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Off the Rails: Preparing for and Handling Derailment Claims

Article by Nicole Bazzy, Esq.

July 2019 marks the sixth anniversary of one of the largest train derailment disasters in North American history. It happened on July 6, 2013. An unattended, 74-car freight train carrying crude oil derailed on a 1.2 percent grade in the town of Lac-Megantic in Quebec, Canada, resulting in the explosion of multiple tank cars. Forty-two people were confirmed dead with five more missing and presumed dead. All but three of Lac-Megantic’s 70-plus buildings were either destroyed by fire or forced to be demolished due to petroleum contamination.

An investigation revealed that an engineer had secured the train the night before the accident, engaging the handbrakes on five locomotives and 10 freight cars, and leaving one engine running on the main locomotive at the front of the train. A citizen reported a fire on the train approximately 15 minutes later. Despite extinguishing the fire and shutting down the one remaining running engine, 90 minutes after the initial report, the train began to move again. When it derailed in Lac-Megantic, it was traveling at approximately 63 miles per hour with no engineers on board.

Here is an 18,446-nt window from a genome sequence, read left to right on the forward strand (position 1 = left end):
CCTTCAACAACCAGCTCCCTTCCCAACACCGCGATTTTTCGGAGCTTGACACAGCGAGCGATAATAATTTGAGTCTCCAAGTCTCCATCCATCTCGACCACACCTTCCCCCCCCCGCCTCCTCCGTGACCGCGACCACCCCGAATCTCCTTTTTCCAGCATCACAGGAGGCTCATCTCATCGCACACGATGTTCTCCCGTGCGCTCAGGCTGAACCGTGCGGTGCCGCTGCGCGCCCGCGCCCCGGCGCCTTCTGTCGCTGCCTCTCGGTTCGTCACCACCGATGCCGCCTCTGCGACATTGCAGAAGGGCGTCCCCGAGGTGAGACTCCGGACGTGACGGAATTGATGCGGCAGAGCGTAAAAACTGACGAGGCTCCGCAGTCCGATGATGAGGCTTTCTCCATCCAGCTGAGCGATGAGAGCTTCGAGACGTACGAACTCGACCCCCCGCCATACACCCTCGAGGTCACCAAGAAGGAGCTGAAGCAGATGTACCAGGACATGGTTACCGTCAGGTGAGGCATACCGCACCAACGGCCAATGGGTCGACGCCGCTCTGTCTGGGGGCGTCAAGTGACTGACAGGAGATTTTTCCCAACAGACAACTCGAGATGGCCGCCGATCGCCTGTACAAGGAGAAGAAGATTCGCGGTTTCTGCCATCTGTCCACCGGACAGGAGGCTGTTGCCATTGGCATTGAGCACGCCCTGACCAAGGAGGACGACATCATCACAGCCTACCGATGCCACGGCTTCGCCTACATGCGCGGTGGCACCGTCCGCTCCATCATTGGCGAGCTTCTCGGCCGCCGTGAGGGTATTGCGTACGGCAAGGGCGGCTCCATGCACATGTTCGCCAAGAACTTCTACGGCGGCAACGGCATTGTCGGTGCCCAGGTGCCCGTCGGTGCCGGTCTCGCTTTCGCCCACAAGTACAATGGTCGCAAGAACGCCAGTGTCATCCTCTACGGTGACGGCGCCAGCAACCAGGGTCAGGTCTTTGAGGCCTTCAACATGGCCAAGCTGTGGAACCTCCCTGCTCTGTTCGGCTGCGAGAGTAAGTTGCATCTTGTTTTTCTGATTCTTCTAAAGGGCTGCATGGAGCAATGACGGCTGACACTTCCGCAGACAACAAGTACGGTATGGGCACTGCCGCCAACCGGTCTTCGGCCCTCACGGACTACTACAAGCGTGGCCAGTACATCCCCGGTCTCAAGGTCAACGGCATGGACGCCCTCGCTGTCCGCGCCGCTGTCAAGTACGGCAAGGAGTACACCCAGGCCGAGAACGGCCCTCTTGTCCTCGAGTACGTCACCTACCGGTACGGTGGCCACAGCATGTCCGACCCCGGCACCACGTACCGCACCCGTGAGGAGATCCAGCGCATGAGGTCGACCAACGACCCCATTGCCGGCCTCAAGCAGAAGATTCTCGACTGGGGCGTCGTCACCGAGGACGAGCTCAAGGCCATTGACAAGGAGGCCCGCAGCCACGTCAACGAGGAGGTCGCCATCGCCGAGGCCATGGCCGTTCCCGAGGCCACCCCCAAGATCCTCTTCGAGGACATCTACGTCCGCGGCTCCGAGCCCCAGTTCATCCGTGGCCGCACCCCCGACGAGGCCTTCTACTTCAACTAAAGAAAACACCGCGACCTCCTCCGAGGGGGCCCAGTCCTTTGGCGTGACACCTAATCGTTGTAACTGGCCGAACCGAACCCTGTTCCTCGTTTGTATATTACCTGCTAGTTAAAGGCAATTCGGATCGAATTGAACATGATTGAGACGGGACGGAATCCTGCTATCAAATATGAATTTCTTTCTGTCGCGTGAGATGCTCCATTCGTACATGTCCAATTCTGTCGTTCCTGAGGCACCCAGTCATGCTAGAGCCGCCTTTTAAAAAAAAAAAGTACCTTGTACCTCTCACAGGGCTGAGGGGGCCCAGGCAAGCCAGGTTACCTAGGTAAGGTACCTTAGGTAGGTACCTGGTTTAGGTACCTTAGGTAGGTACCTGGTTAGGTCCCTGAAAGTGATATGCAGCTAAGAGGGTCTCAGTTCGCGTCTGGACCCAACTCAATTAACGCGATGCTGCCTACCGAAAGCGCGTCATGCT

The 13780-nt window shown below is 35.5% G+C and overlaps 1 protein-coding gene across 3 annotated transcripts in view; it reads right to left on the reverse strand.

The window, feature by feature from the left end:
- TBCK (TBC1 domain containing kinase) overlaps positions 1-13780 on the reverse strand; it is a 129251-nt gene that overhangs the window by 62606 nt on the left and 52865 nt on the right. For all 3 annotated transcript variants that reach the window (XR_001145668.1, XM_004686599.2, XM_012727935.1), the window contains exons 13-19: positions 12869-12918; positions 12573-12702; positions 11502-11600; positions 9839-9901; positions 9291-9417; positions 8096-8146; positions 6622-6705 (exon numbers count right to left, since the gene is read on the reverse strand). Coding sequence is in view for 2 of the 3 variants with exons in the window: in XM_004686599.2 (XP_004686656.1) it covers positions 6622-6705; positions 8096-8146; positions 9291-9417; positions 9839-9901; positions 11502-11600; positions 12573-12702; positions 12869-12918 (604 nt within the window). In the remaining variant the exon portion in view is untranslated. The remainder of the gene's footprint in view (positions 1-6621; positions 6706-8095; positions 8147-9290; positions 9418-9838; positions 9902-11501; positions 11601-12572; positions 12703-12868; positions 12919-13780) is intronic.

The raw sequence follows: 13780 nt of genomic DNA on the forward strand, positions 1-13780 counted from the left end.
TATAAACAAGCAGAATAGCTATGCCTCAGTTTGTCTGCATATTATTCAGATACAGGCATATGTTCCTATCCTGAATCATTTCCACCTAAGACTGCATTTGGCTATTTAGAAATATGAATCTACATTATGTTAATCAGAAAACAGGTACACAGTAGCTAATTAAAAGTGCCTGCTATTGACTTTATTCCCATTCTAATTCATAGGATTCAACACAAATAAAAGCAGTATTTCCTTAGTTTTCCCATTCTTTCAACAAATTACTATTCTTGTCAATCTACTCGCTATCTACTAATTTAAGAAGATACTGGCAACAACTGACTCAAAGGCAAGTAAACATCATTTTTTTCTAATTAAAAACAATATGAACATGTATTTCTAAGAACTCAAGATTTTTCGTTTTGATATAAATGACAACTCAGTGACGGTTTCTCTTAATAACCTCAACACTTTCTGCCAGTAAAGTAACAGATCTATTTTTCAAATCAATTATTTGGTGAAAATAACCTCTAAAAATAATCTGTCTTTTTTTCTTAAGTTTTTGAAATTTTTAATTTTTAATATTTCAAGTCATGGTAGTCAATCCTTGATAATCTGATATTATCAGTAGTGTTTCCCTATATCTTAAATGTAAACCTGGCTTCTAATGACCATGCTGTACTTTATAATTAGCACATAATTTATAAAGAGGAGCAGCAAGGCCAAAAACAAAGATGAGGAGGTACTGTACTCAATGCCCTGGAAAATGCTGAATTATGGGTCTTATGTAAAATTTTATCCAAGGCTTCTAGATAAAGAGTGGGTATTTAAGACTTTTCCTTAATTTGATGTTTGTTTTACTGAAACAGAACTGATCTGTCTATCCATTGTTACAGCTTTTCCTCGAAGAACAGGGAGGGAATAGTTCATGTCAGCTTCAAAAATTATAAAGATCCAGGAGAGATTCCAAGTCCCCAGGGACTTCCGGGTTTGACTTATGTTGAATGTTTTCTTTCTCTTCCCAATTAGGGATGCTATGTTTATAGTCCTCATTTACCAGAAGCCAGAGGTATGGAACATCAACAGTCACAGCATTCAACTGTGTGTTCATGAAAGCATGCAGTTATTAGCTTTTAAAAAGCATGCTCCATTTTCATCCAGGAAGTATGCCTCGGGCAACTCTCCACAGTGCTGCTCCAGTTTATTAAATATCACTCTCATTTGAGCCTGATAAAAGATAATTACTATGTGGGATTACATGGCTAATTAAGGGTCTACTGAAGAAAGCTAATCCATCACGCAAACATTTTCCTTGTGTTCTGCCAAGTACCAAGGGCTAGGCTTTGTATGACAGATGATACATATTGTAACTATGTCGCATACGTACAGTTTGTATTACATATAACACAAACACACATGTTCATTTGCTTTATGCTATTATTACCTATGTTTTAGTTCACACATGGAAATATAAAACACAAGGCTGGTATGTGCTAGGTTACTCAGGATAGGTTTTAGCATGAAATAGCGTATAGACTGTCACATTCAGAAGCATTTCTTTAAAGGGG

Responding to Train Derailment Disasters: Proactive and Reactive Planning and Defending Against Claims in Civil Litigation

While this type of derailment disaster is far from common, it is not without precedent. In fact, several notable train derailments have occurred in recent years, and news of non-fatal train derailments make headlines on a monthly basis. Due to the potential for these types of accidents – and the disastrous consequences – railroads must establish catastrophe response plans and be prepared to take decisive and comprehensive action to mitigate their potential liability when derailments occur.

Catastrophe Response Plans for Train Derailments

All railroads should develop comprehensive catastrophe response plans that they can immediately execute in the event of a major train derailment. This is especially critical since many risk factors for derailments are due to negligence and factors outside of the company’s control. These types of plans should be customized to each railroad’s operations and risks, and distributed to appropriately trained personnel. Issues to address in a catastrophe response plan include: